As can be seen at the left side in FIG. 5, the blocks 50 prevent the strap 42 from bending toward the blocks 50, since lateral surfaces 56 contact, preventing further bending. As shown at the right side of FIG. 5, the strap 42 may bend away from the blocks 50. This bending allows storage and also allows the suspension to move through the small incision, then bend as required to conform to the abdominal wall. The first surfaces 52 of adjacent blocks 50 are hingeably connected by the strap 42 so that the abutting lateral surfaces 56 of adjacent blocks 50 restrict the range of motion of the suspension member 40.
Adjacent blocks 50 are preferably spaced slightly. Alternatively, the lateral surfaces 56 of selected blocks 50 can be sloped inward. By varying the spacing between selected adjacent blocks 50 or sloping the lateral surfaces 56 of selected blocks 50 inward, the suspension member 40 can also limit bending at certain portions to fit the shape of the abdominal wall.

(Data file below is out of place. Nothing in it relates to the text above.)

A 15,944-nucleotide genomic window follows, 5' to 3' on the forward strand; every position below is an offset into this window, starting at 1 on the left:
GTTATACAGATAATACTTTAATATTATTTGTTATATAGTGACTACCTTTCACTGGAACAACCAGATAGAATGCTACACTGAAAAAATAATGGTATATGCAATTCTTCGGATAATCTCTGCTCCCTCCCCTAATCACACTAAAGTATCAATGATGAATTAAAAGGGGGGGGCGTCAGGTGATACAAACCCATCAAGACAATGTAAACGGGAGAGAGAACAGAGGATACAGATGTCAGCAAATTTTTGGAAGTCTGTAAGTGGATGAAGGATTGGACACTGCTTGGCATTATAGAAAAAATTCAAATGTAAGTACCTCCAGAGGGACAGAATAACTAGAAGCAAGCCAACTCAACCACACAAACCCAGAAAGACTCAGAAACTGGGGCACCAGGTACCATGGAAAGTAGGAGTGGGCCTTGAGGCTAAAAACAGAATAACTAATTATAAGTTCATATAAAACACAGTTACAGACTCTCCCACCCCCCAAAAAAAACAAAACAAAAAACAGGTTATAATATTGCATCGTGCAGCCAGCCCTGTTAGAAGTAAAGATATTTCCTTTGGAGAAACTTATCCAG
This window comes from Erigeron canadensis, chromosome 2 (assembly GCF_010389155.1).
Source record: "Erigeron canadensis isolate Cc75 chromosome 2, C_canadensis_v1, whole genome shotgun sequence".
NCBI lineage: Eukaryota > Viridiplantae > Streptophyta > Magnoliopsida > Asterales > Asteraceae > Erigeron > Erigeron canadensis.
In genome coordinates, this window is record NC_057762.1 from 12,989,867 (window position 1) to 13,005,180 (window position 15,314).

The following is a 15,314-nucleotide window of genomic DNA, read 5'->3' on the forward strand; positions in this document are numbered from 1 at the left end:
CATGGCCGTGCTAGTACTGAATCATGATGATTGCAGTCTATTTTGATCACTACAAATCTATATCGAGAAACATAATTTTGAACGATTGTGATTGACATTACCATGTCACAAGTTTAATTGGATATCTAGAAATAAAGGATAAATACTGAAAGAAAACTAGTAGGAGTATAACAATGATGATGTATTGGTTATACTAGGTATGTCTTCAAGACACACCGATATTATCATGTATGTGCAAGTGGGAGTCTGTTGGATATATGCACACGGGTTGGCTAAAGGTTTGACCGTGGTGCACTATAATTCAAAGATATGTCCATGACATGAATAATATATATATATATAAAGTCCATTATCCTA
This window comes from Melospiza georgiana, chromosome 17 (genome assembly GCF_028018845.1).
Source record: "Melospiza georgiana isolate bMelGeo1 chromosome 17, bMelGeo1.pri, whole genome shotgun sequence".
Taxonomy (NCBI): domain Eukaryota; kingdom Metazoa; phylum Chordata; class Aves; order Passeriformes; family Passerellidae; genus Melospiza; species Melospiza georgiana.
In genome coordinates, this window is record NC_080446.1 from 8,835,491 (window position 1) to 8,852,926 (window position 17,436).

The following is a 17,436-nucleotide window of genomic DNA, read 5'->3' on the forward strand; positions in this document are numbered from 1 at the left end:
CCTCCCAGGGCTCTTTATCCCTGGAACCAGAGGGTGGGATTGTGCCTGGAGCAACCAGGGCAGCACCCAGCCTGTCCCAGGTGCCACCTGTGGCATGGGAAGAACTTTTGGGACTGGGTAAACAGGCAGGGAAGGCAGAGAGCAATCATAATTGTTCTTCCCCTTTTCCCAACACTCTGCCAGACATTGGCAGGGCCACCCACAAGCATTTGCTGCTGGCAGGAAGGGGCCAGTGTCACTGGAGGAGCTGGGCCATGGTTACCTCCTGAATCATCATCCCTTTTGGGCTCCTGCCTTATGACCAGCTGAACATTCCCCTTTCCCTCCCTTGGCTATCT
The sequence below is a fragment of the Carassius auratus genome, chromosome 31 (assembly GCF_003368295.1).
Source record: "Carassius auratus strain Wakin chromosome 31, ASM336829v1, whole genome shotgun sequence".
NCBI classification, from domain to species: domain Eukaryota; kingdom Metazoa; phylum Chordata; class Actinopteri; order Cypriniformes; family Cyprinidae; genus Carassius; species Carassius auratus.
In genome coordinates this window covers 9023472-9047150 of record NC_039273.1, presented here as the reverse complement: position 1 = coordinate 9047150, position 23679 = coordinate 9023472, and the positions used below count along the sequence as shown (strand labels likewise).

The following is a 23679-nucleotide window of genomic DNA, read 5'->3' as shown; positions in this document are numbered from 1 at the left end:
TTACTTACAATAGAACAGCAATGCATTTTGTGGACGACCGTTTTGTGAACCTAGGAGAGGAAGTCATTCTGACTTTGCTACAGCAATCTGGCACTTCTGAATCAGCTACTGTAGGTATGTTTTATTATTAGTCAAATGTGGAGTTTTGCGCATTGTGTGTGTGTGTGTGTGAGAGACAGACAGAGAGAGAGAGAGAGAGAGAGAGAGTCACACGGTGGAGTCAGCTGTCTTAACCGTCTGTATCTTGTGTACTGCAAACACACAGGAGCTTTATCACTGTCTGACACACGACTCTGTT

Referring to FIGS. 1 and 2, initially the suspension members 40 are stored inside the main body 22. Each suspension member 40 is slidably disposed within a channel 32 in the main body 22, with the excess of the suspension member 40 coiled within upper chamber 26. Upper chamber 26 is accessible by removing the cap 31. The lower portion 30 is inserted into a incision in the abdominal wall 68 of a patient. The flesh of the patient, including the abdominal wall 68, is obviously much more complex than is shown in FIG. 2. The drawing is simplified to focus on the inventive aspects. Each suspension member 40 is then pushed through a channel 32 by pushing downward on the strap 42, which can be accessed through the orifices 36 in the trunk 24. The suspension members 40 exit the main body 22 through the apertures 34 in the lower portion 30 and extend radially outwardly of the main body 22 inside the abdominal wall 68. The fact that the surgeon is able to move the suspension members downwardly by his finger, provides the surgeon with touch or "feel" such that the surgeon does not force the suspension members unduly and injure the patient. A surgeon may easily and slowly insert the suspension members, with the suspension members bending slightly as required to conform to the abdominal wall. When the suspension members 40 have been fully extended such that they will provide adequate support for lifting the abdominal wall 68, the screws 37 are tightened, thereby locking the suspension members 40 in the channels 32. A robot arm 39 or other lifting means is secured to the upper flanged portion 28 of the main body 22. The robot arm 39 may lift the main body 22, the suspension members 40, and the abdominal wall 68. A foam layer 47 may provide a cushion for the abdominal wall 68, reducing damage to the abdominal wall 68.